With 64-bit chips now powering smartphones thanks to the new 1-billion transistor Apple A7 chip used in the iPhone 5s, the logical trend in the market is that smartphone chips will eventually be the processors we use in tablets, desktops and servers. This is not really news as we have seen the migration of processors based on ARM technology showing up across a broad spectrum of devices from handheld to server such as in the HP Moonshot System.
An important point of course is who is making the A7 chip for Apple? We know the relationship with Samsung isn’t going well thanks to a strong line of Android devices – the Galaxy gadgets made by the Korean company. The natural processor partner instead was said to be TSMC according to a great article by Daniel Eran Dilger at Apple Insider which cites sources such as the Wall Street Journal and others.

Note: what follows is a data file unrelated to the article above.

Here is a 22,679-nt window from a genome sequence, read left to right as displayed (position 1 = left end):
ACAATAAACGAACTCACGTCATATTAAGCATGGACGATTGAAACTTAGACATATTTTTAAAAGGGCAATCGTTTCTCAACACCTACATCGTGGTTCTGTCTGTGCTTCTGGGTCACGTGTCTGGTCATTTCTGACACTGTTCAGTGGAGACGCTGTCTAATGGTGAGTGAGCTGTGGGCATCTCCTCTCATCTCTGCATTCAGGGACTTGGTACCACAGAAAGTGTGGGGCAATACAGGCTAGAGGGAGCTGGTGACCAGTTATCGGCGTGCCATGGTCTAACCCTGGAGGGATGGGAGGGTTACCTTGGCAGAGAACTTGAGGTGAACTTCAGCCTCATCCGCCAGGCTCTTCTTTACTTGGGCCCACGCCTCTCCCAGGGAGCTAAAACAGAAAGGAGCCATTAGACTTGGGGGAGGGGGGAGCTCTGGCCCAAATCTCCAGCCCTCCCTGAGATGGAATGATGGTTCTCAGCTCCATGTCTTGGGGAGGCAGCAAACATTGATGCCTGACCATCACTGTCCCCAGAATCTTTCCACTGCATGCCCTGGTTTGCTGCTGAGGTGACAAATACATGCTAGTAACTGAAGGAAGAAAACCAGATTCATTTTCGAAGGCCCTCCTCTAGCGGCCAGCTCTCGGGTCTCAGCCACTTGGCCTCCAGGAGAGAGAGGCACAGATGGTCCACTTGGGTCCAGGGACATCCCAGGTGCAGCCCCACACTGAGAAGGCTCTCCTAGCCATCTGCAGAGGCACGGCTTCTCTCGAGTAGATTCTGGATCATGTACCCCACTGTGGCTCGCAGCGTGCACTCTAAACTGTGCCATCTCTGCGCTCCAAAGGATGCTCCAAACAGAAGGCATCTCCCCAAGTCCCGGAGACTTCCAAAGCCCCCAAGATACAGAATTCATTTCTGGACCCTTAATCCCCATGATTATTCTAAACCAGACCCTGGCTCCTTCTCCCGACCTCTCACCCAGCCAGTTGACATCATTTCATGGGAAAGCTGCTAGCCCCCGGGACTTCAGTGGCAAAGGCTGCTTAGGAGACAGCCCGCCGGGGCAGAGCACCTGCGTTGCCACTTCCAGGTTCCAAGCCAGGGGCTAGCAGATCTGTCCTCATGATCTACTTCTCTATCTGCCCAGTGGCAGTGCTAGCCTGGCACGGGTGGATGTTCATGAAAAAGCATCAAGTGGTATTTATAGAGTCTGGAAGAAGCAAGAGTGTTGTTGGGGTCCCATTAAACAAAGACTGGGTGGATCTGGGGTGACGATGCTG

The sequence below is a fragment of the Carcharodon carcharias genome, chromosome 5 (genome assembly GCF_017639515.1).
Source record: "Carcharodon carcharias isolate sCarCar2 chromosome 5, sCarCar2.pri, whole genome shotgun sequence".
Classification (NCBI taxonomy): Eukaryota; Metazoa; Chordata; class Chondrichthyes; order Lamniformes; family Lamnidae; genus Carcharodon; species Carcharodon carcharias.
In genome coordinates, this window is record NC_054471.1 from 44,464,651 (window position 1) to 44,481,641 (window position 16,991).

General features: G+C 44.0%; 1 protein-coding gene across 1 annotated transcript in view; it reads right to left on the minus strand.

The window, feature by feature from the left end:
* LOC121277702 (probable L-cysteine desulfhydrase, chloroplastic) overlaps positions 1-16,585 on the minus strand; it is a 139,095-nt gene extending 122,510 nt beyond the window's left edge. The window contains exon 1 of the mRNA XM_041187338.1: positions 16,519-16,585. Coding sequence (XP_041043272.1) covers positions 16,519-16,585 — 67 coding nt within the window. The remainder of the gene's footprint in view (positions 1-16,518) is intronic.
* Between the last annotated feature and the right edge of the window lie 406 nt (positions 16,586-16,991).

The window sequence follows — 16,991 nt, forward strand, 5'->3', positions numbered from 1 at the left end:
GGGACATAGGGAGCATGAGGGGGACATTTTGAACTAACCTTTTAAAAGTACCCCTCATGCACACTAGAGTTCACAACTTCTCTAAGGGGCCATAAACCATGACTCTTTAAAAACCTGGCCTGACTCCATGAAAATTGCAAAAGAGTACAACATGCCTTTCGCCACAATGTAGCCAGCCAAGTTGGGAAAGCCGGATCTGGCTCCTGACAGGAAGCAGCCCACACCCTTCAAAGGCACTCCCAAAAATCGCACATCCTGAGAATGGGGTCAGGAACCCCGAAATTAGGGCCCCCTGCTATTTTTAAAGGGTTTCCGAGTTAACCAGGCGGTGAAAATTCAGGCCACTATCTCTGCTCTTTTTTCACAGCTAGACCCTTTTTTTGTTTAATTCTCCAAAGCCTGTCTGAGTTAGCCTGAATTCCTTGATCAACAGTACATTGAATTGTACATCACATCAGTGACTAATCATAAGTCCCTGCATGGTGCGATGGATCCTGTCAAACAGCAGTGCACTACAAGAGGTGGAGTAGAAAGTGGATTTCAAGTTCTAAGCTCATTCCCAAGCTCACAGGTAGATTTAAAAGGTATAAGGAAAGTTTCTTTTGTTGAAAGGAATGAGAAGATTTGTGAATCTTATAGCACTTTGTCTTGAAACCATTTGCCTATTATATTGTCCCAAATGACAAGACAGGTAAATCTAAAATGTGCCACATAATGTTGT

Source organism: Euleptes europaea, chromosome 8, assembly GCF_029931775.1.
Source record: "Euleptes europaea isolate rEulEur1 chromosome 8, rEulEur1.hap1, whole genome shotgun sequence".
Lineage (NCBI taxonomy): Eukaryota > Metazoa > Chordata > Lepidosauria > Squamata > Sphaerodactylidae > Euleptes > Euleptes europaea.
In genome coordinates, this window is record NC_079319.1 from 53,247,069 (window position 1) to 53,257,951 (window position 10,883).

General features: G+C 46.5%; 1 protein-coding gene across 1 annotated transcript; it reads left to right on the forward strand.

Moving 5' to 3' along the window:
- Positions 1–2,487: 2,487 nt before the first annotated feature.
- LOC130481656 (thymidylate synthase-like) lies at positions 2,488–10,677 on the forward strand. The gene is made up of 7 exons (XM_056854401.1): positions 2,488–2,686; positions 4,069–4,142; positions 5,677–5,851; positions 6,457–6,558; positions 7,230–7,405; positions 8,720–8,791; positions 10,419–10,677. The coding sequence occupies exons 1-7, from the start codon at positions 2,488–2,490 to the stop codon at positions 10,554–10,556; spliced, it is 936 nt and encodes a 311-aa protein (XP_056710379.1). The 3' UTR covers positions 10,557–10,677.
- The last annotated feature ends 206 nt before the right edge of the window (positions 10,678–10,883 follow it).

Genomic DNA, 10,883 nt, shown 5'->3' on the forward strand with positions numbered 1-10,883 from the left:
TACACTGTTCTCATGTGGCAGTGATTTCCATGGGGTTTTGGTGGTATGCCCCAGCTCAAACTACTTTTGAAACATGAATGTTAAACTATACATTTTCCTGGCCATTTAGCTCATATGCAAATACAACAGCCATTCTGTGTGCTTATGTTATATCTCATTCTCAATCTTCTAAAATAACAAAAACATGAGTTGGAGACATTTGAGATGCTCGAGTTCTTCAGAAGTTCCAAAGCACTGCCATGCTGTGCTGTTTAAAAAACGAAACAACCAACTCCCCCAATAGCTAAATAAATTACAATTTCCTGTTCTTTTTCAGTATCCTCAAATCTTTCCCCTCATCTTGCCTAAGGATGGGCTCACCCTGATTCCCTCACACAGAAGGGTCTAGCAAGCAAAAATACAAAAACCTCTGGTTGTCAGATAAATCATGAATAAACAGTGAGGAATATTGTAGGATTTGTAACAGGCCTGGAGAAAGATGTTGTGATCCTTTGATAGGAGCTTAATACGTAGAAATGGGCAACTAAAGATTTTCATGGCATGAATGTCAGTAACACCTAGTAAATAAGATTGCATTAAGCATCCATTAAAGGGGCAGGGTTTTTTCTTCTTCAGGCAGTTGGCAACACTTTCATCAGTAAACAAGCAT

What caught my eye this morning though was a piece by Russ Fischer at Seeking Alpha suggesting TSMC doesn’t have the technology (yet) to deliver a one-billion transistor chip on 102 square millimeters. This would require a 20 nm planar process and TSMC says it won’t have this ability until 2014.
Either TSMC has made misleading comments or they aren’t making the A7. In this case, the natural manufacturer would be Intel according to Fischer.
Jason Perlow at ZDnet has suggested the A7 will be the end for Apple needing Intel and he could be correct – but then again, Intel may be as involved with Apple as ever if it starts making all the new iOS-device processors for Cupertino.
Much of this will likely shake out in the upcoming weeks – for now it is a fascinating mystery with serious implications for tech miniaturization and power usage.